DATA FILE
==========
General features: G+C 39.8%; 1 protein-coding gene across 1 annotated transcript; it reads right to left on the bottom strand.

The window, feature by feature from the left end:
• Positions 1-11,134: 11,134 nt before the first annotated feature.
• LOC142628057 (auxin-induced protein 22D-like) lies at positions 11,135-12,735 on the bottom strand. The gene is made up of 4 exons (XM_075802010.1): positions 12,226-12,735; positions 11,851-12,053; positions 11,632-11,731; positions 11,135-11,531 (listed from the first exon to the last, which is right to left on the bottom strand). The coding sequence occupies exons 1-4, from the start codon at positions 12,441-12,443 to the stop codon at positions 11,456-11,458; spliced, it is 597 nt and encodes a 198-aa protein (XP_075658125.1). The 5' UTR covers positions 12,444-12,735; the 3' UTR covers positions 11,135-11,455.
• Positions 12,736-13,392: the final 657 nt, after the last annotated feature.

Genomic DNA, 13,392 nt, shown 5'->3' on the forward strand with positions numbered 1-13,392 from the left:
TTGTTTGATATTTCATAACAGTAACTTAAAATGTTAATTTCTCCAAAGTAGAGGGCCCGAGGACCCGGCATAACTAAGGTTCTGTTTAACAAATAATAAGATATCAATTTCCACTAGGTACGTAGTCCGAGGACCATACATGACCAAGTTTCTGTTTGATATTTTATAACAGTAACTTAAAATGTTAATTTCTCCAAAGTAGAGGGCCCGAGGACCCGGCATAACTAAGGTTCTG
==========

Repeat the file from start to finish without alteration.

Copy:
General features: G+C 39.8%; 1 protein-coding gene across 1 annotated transcript; it reads right to left on the bottom strand.

The window, feature by feature from the left end:
• Positions 1-11,134: 11,134 nt before the first annotated feature.
• LOC142628057 (auxin-induced protein 22D-like) lies at positions 11,135-12,735 on the bottom strand. The gene is made up of 4 exons (XM_075802010.1): positions 12,226-12,735; positions 11,851-12,053; positions 11,632-11,731; positions 11,135-11,531 (listed from the first exon to the last, which is right to left on the bottom strand). The coding sequence occupies exons 1-4, from the start codon at positions 12,441-12,443 to the stop codon at positions 11,456-11,458; spliced, it is 597 nt and encodes a 198-aa protein (XP_075658125.1). The 5' UTR covers positions 12,444-12,735; the 3' UTR covers positions 11,135-11,455.
• Positions 12,736-13,392: the final 657 nt, after the last annotated feature.

Genomic DNA, 13,392 nt, shown 5'->3' on the forward strand with positions numbered 1-13,392 from the left:
TTGTTTGATATTTCATAACAGTAACTTAAAATGTTAATTTCTCCAAAGTAGAGGGCCCGAGGACCCGGCATAACTAAGGTTCTGTTTAACAAATAATAAGATATCAATTTCCACTAGGTACGTAGTCCGAGGACCATACATGACCAAGTTTCTGTTTGATATTTTATAACAGTAACTTAAAATGTTAATTTCTCCAAAGTAGAGGGCCCGAGGACCCGGCATAACTAAGGTTCTG